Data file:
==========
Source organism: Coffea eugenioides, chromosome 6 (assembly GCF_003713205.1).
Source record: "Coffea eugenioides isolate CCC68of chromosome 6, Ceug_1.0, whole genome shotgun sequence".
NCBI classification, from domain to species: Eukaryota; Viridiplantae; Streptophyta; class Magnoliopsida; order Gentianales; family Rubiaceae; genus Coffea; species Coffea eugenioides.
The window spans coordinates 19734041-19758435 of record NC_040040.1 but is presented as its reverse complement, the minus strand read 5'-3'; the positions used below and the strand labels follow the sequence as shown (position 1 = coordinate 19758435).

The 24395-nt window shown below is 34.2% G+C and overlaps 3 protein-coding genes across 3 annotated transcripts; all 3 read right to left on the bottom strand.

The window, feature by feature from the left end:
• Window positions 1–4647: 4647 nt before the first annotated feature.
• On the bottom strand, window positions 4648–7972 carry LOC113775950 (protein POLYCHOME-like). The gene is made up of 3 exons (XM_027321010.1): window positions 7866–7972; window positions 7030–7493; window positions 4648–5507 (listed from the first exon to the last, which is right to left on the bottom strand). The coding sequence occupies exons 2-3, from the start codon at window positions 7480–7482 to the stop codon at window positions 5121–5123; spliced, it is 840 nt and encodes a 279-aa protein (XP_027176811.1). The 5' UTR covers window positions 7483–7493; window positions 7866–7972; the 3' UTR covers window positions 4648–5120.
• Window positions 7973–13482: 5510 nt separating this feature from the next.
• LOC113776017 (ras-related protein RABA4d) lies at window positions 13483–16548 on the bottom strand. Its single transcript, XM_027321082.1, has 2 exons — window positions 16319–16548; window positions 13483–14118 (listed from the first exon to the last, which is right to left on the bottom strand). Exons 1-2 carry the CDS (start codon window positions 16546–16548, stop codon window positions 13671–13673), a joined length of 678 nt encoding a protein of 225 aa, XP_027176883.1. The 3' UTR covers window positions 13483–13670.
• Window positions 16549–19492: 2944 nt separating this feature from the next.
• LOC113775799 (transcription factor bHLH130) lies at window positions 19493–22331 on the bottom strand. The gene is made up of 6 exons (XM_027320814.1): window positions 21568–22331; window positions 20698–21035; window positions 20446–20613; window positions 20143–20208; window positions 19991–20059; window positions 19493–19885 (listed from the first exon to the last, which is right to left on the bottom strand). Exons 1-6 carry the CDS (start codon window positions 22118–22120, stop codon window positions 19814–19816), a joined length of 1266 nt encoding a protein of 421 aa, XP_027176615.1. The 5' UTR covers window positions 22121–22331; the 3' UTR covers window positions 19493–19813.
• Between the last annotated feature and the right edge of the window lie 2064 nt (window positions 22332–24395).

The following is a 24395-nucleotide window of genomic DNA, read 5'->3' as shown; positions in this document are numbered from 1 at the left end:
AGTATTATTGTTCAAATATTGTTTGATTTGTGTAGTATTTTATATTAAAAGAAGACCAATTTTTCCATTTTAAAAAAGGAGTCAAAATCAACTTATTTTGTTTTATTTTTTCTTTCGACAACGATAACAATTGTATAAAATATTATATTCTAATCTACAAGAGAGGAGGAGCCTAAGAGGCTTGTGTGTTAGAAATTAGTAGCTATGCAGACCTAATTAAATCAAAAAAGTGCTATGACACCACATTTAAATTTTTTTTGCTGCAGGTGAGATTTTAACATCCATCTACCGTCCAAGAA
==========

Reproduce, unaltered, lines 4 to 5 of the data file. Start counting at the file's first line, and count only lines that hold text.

The window spans coordinates 19734041-19758435 of record NC_040040.1 but is presented as its reverse complement, the minus strand read 5'-3'; the positions used below and the strand labels follow the sequence as shown (position 1 = coordinate 19758435).

The 24395-nt window shown below is 34.2% G+C and overlaps 3 protein-coding genes across 3 annotated transcripts; all 3 read right to left on the bottom strand.